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July 29, 2018

Staying with Bathsheba's Grief

Sermon for Year B, Proper 12
By The Rev. Torey Lightcap
July 29, 2018
St. Margaret’s Episcopal Church, Lawrence, Kansas

From now through the end of August,
 With the exception of one Sunday, you’re going to get your fill of bread. Bread, bread, bread.
Gospel lesson after Gospel lesson about bread.
By the time you get to September,
 Father Charles will have run out of things to say about bread.
There won’t be any more words. No more metaphors.
Instead, he’ll just lift the host in the Eucharist, and it’ll be plain enough, what Jesus intended.
Jesus is the Bread of Life; come to him, and don’t hunger.

So I’m going to let that one be. Let Father Charles have more words for later on.
Jesus has a lot of interesting things to say about the bread,
 And him being the bread, and us being the bread, and what a scandal it is,
   But we’re going to let it go this time.

Instead, what I’d like to point out is this first lesson, from Second Samuel.
If you aren’t familiar with the story of David and Bathsheba, here it is in broad strokes.

David is Israel’s great king.
Bathsheba is the wife of Uriah.
Uriah fights in David’s army,
 And in fact he’s out fighting the day that David first sees Bathsheba.
He’s napping out on the rooftop of his palace, and he wakes up and he sees her.
She’s taking a bath.
He’s enraptured, and so he breaks the Tenth Commandment,
 “You shall not covet your neighbor’s wife.”
He immediately starts to plot out how he can have her,
 And eventually he does so, breaking the Seventh Commandment,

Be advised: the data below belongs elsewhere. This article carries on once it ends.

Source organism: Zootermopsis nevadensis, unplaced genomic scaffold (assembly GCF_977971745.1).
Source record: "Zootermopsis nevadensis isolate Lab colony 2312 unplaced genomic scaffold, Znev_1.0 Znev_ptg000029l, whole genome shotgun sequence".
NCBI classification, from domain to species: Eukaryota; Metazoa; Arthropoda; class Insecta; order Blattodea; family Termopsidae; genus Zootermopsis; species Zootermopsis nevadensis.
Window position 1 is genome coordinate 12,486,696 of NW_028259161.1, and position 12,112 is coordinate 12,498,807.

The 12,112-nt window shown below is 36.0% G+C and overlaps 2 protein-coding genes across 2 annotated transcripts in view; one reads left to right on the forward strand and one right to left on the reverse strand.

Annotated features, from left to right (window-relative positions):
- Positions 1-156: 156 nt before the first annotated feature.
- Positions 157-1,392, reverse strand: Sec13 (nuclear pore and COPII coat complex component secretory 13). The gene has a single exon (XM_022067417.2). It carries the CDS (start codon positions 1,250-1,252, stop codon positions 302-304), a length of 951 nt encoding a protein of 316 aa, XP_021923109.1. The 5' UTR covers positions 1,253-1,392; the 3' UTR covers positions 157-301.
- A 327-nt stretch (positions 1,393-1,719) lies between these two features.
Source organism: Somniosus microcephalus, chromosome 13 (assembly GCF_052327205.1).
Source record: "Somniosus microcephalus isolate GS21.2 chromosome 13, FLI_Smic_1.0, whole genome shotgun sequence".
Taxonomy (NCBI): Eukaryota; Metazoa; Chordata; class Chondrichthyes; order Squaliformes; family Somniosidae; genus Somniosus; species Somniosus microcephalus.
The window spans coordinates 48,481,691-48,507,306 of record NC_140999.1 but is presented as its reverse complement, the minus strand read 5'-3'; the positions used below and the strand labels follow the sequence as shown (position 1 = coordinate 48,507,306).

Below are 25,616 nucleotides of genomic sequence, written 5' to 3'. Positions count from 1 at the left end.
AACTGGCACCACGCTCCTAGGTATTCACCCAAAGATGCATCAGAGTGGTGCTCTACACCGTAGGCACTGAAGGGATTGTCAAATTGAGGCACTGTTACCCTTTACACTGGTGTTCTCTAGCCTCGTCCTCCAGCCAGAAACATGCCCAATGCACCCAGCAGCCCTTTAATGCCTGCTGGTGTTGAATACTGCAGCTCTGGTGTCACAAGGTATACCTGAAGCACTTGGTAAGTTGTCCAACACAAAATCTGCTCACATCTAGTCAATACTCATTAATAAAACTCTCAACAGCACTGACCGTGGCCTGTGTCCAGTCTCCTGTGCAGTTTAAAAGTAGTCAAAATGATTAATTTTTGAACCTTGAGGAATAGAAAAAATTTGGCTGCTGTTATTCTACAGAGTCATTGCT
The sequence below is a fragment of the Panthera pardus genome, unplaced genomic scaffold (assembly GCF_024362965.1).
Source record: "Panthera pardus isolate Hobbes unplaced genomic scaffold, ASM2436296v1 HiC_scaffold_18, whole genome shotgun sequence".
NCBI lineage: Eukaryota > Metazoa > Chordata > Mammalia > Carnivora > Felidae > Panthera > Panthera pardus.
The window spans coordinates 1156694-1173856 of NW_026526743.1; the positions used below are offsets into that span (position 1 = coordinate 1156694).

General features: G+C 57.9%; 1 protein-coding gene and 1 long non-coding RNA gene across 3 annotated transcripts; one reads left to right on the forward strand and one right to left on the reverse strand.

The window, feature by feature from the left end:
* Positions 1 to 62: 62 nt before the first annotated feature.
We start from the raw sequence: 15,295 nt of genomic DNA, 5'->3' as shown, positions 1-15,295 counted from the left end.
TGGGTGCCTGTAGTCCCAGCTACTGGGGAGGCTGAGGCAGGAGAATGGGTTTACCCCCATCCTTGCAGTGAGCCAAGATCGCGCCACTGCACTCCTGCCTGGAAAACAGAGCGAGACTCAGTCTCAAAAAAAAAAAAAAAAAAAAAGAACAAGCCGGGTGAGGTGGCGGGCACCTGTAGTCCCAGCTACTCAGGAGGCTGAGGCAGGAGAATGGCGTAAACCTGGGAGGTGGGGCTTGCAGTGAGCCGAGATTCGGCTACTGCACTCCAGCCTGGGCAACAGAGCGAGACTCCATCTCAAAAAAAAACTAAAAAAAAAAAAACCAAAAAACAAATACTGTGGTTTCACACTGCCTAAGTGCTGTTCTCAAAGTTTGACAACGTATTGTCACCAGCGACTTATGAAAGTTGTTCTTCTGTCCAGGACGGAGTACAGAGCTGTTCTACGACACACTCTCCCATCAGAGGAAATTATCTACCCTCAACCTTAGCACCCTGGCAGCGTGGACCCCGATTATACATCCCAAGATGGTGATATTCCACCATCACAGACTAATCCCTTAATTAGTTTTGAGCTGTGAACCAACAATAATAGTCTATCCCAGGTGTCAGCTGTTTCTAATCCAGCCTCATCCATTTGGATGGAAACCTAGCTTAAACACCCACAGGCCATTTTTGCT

“You shall not commit adultery.”
Then she turns up pregnant,
 And the writer takes pains to show that no one but David could be the father.
Yet David tries to get Uriah to take responsibility for Bathsheba’s pregnancy,
 Thereby breaking – you may have already guessed – the Ninth Commandment,
 “You shall not lie.”

It gets worse.
Uriah is too righteous and honorable to fall for David’s trickery.
So David directs that in the next battle
 Uriah should be placed “in the forefront of the hardest fighting,”
 And that all the troops around him should withdraw, leaving him headed for certain death.
That’s exactly what happens.
So David has now effectively broken the Sixth Commandment,
 “You shall not kill.”

Bathsheba laments and bewails the loss of Uriah.
Then David sends for her, and he takes her as his wife .... Takes.

Does the story of David and Bathsheba bother you?
I hope so!
Israel’s greatest king exploits every privilege he can muster
 In order to have dominance over another human being,
   All because he likes what he sees?
Looks, covets, lies, kills, covers up – all to get what he wants?
Abuses the divine power that has been entrusted to him?
That had better bother us.

So far, it’s a very human drama.
A predictable story about seeing and wanting and having,
 And doing whatever it takes to get what we want.
So far? With David? Human drama, with a sickening payoff:
 Desire leading to lies and murder, and to what we today might call human trafficking.
And at the head of it all: the great king, the inspired leader of his people,
 The crafter of psalms; the anointed, righteous David,
   Who brought the ark to Jerusalem and committed the enemies of God to the dust.